“We wanted to continue to provide high-quality online concerts, but traveling to San Francisco was difficult and dangerous. I had a call with the great guitarist David Russell who has been quarantined at his home in Spain. We were thinking of ways to present a David concert and he mentioned the possibility of having access to a 12th century church near his home. And so the Omni On Location—Concerts From Historic Sites series was born.

“I knew brilliant Chinese guitarist Xuefei Yang was quarantined in Beijing, and one of my favorite young players, Marko Topchii, was locked up in Kyiv. [Ukraine]. Both artists were intrigued by the project and were able to arrange to record in fantastic locations. I was thrilled with the results of both series, Live From St. Mark’s and Omni On Location. These eight concerts have received over 2,300,000 views to date! It was the result of our 40th season and I couldn’t be happier.

“We have decided to continue offering online concerts with David Russell performing the complete works for lute by JS Bach from monasteries, churches and baroque palaces in Spain. And we have also continued our Live From St . Mark’s into 2021 and beyond. With the millions of views of our 40th season series, it’s obvious that we’ve entered a new era of presentations. I get daily requests from around the world to keep sharing our concerts online.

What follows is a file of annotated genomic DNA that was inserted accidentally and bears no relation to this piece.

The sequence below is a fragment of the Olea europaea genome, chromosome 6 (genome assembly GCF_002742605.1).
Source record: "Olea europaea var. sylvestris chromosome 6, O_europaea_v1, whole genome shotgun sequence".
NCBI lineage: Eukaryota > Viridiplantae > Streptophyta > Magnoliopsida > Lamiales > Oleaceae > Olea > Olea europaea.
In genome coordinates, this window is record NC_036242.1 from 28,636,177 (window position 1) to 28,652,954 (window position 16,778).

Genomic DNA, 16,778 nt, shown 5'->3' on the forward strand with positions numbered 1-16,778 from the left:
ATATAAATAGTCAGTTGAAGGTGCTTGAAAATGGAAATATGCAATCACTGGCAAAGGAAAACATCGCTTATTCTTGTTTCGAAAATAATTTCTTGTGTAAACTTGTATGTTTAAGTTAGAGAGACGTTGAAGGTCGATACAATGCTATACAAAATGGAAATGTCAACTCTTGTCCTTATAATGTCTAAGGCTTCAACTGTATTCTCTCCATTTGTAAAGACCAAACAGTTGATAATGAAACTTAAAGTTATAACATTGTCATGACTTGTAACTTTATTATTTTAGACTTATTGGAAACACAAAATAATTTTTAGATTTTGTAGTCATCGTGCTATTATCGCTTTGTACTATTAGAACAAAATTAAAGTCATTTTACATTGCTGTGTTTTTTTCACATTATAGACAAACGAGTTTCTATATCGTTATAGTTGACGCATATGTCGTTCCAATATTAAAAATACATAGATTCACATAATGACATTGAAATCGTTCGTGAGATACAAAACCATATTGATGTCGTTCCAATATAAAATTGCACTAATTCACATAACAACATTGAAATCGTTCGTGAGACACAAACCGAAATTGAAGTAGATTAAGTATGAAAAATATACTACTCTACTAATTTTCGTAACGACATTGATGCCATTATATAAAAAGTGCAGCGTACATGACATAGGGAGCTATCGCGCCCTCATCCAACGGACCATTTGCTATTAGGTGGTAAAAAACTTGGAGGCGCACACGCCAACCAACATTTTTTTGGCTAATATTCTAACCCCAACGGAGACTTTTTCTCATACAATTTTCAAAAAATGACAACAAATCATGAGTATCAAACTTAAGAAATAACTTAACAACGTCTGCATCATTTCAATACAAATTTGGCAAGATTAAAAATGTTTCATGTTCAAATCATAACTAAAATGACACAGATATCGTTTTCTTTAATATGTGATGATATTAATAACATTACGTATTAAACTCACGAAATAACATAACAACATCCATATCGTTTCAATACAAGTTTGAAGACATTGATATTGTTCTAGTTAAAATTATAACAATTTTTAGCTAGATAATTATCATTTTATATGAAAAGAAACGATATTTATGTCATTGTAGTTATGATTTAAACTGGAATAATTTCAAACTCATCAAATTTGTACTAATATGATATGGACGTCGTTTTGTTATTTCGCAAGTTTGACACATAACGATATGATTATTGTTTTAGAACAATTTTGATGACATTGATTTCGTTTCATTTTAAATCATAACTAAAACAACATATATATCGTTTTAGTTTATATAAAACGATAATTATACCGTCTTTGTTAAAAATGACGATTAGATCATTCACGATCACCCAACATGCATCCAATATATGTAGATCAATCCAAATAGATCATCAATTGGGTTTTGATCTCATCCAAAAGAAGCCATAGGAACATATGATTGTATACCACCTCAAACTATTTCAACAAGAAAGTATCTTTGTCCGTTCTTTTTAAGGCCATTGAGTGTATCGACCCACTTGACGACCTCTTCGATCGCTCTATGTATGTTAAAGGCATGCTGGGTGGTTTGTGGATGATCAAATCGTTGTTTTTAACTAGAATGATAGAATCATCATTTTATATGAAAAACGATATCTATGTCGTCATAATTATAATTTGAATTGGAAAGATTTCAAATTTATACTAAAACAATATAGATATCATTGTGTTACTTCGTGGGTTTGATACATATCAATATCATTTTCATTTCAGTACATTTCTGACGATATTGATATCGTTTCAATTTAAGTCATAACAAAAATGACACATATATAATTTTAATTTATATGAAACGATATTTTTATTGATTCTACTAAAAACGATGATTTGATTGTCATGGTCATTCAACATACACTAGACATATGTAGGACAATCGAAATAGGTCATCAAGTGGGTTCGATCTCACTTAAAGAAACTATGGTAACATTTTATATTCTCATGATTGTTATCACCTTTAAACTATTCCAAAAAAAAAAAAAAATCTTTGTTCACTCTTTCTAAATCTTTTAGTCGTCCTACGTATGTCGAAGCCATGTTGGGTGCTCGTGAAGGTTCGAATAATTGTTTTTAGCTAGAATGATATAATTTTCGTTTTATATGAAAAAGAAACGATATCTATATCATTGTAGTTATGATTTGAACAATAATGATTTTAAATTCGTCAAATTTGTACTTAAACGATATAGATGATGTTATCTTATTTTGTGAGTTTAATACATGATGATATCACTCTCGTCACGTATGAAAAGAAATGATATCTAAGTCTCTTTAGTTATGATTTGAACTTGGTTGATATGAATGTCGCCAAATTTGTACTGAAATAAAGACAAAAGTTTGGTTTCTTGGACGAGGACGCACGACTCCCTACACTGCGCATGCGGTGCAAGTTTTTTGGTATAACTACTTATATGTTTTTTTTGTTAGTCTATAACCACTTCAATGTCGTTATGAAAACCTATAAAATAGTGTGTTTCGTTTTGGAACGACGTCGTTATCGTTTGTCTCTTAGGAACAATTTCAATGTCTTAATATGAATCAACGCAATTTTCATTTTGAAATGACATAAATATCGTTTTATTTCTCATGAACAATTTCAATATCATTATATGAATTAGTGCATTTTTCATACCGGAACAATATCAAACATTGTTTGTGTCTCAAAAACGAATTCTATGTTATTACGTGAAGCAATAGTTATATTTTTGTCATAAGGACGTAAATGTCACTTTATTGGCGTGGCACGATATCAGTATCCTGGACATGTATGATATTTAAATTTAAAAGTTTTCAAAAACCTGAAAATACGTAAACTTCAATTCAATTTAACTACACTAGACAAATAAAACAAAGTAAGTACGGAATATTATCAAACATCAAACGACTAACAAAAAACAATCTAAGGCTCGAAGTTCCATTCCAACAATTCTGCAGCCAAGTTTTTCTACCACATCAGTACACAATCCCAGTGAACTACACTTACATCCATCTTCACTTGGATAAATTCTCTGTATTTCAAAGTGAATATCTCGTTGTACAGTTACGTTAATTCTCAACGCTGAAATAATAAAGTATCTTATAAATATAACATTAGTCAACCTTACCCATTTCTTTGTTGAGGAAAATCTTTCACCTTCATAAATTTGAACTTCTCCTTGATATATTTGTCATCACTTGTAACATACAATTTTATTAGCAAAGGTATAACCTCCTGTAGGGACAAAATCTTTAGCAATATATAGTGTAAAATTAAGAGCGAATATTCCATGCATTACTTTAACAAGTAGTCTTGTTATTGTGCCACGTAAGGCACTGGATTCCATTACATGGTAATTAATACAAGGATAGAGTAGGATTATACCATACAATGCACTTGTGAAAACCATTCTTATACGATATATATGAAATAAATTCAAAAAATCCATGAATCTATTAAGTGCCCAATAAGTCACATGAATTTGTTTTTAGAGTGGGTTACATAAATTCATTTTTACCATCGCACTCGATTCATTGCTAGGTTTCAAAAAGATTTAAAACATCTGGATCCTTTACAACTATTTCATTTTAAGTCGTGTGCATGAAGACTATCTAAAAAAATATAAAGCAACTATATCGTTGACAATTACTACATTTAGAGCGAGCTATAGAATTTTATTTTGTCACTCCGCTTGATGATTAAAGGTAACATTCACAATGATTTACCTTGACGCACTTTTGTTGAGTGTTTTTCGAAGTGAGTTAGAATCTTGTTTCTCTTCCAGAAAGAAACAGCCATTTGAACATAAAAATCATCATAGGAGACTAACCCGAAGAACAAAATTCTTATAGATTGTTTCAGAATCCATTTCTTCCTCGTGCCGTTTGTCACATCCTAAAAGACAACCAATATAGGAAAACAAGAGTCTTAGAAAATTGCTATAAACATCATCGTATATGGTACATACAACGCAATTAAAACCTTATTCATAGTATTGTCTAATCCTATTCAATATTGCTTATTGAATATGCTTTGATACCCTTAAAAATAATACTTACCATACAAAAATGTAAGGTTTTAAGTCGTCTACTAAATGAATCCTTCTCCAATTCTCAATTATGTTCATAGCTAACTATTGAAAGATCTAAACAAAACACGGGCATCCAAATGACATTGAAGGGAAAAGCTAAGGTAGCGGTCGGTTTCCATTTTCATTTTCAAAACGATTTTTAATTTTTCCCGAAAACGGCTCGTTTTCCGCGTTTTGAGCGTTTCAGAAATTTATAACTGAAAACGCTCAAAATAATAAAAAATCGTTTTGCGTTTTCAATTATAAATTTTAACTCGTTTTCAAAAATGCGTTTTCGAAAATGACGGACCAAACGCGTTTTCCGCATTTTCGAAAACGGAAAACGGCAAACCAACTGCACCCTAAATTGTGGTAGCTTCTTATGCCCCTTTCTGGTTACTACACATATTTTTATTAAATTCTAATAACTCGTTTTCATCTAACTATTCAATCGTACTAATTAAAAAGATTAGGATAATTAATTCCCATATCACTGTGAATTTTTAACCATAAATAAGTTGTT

“Our videos capture the sound and the feeling of being there thanks to the great work of our cameraman, Matthew Washburn of Washburn Imagery. People feel like they’re having a frontline experience. The sound, which is recorded on four channels using AKG mics and Zoom Audio mics, is mastered in post-production by Sienna Digital’s Rainer Gembalczyk, and the sound quality of these recordings was exceptional.